Ethics

Ethics is the branch of philosophy concerned with the distinction between right and wrong based on a body of knowledge, not just based on opinions.The behavior in accordance with customs or tradition, usually reflecting personal or religious beliefs is called morality. Ethical principles are the code that directs or govern nursing actions.

Ethical Principles

  • Autonomy – respect for an individual’s right to self-determination.
  • Nonmalifecence – the obligation to do or cause harm to another.
  • Beneficence – the duty to do good to others and to maintain an balance between benefits and harms; paternalism is an undesirable outcome of beneficence, in which the health care provider decides what is best for client and encourages the client to act against his or her own choices.
  • Justice – the equitable distribution of potential benefits and task determining the order in which client’s should be cared for.
  • Veracity – the obligation to tell the truth.
  • Fidelity – the duty to do what one has promised.

Values are beliefs and attitudes that may influence behavior and the process of decision making. Values clarification is the process of analyzing one’s own values to understand more completely what is truly important.

Ethical codes provide broad principles for determining and evaluating client care. These codes are not legally binding but, in most states, the board of nursing has authority to reprimand nurses for unprofessional conduct that results from violation of the ethical codes. Specific ethical codes are as follows.

  1. The Code for Nurses develop by the International Council of Nurses
  2. American Nurses Association Code of Ethics
  • The nurse, in all professional relationships, practices with compassion and respect for the inherent dignity, worth and uniqueness of every individual, unrestricted by considerations of social or economic status, personal attributes, or the nature of health problems.
  • The nurse’s primary commitment is to the patient, whether an individual, family, group, or community.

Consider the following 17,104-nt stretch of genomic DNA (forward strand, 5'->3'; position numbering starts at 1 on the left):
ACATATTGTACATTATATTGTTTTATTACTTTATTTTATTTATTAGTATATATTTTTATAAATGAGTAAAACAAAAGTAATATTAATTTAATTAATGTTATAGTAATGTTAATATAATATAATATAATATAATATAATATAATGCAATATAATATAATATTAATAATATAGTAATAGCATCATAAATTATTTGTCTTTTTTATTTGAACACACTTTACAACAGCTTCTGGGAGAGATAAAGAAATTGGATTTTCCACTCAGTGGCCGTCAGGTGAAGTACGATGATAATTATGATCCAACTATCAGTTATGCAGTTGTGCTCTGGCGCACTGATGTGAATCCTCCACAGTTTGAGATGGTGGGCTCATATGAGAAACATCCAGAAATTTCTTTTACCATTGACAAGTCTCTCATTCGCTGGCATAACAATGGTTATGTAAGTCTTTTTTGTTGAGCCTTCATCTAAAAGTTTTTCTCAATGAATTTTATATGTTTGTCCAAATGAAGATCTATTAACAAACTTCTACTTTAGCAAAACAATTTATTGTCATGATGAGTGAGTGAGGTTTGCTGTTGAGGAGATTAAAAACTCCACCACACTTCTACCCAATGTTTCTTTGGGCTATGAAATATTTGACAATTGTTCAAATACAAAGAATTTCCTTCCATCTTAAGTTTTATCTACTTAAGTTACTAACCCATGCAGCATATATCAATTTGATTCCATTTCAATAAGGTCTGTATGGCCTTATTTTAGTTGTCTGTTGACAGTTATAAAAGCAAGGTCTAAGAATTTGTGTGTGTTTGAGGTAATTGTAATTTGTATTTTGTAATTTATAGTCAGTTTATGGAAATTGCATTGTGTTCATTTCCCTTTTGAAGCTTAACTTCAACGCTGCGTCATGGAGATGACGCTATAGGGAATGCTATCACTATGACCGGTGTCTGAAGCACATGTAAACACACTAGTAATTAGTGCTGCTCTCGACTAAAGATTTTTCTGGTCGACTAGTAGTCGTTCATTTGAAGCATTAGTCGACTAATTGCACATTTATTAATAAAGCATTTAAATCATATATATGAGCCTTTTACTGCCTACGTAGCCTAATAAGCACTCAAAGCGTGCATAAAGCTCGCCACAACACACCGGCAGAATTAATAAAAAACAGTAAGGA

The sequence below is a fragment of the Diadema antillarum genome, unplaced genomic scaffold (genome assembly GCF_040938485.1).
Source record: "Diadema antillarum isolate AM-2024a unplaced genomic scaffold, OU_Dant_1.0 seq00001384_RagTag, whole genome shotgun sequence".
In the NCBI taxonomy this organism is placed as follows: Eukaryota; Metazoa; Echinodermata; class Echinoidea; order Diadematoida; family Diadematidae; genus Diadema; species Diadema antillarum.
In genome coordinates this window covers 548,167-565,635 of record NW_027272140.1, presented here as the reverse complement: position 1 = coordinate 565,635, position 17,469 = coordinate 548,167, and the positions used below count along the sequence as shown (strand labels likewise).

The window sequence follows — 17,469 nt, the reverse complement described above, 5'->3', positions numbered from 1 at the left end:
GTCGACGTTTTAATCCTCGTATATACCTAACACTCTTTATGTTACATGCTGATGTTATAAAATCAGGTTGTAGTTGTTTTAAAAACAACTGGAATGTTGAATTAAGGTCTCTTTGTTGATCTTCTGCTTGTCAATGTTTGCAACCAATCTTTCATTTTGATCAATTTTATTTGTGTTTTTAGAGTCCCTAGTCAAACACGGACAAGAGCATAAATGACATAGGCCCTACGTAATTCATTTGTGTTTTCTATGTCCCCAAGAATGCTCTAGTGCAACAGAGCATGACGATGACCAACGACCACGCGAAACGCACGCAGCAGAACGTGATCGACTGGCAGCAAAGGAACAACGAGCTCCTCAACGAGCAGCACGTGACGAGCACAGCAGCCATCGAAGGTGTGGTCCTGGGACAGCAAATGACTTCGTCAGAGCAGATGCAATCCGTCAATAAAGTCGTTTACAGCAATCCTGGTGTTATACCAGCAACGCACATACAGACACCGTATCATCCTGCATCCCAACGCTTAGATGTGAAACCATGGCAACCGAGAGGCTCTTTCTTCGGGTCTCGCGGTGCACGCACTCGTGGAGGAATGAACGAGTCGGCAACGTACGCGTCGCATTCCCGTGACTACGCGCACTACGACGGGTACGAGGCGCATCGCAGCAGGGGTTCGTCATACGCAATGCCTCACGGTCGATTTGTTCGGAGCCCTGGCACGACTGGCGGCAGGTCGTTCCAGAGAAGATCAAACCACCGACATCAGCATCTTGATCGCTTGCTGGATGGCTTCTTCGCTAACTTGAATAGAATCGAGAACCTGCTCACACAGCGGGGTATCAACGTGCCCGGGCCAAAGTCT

• The nurse promotes, advocates for, and strives to protect the health, safety, and rights of the client.
  • The nurse is responsible and accountable for individual nursing practice and determines the appropriate delegation of tasks consistent with the nurse’s obligation to provide optimum patient care.
  • The nurse owe’s the same duties to self as to others, including the responsibility to preserve integrity and safety, to maintain competence, and to continue personal and professional growth.
  • The nurse participates in establishing, maintaining and improving health care environments and conditions of employment conducive to the provision of quality health care and consistent with the values of the profession through individual and collective action.
  • The nurse participate in the advancement of the profession through contributions to practice, education, administration, and knowledge development.
  • The nurse collaborates with other health professionals and the public in promoting community, national, international efforts to meet health needs.
  • The profession of nursing, as represented by associations and their members, is responsible for articulating nursing values, for maintaining the integrity of the profession and its practice, and for shaping social policy.

Ethical dilemma occurs when their is a conflict between two or more ethical principles. Their was no correct decision that exists. The nurse must make a choice between two alternatives that are equally unsatisfactory. Such dilemmas may occur as a result of differences in cultural and religious beliefs. Ethical reasoning is the process of thinking through what one should do in an orderly and systematic manner to provide justification for actions based on principles.

Advocate is the person who speaks up for the acts on the behalf of the client, protects the client’s right to make his or her own decisions, and upholds the principle of fidelity. An advocates represents the client’s viewpoint to others. An advocates avoids letting personal values influence advocacy for the client and support the client’s decision, even when it conflicts with his or her own preferences or choices.

Ethic committees take a multidisciplinary approach to facilitate dialogue regarding ethical dilemmas. These committees develop and establish policies and procedures to facilitate the prevention and resolution of dilemmas.

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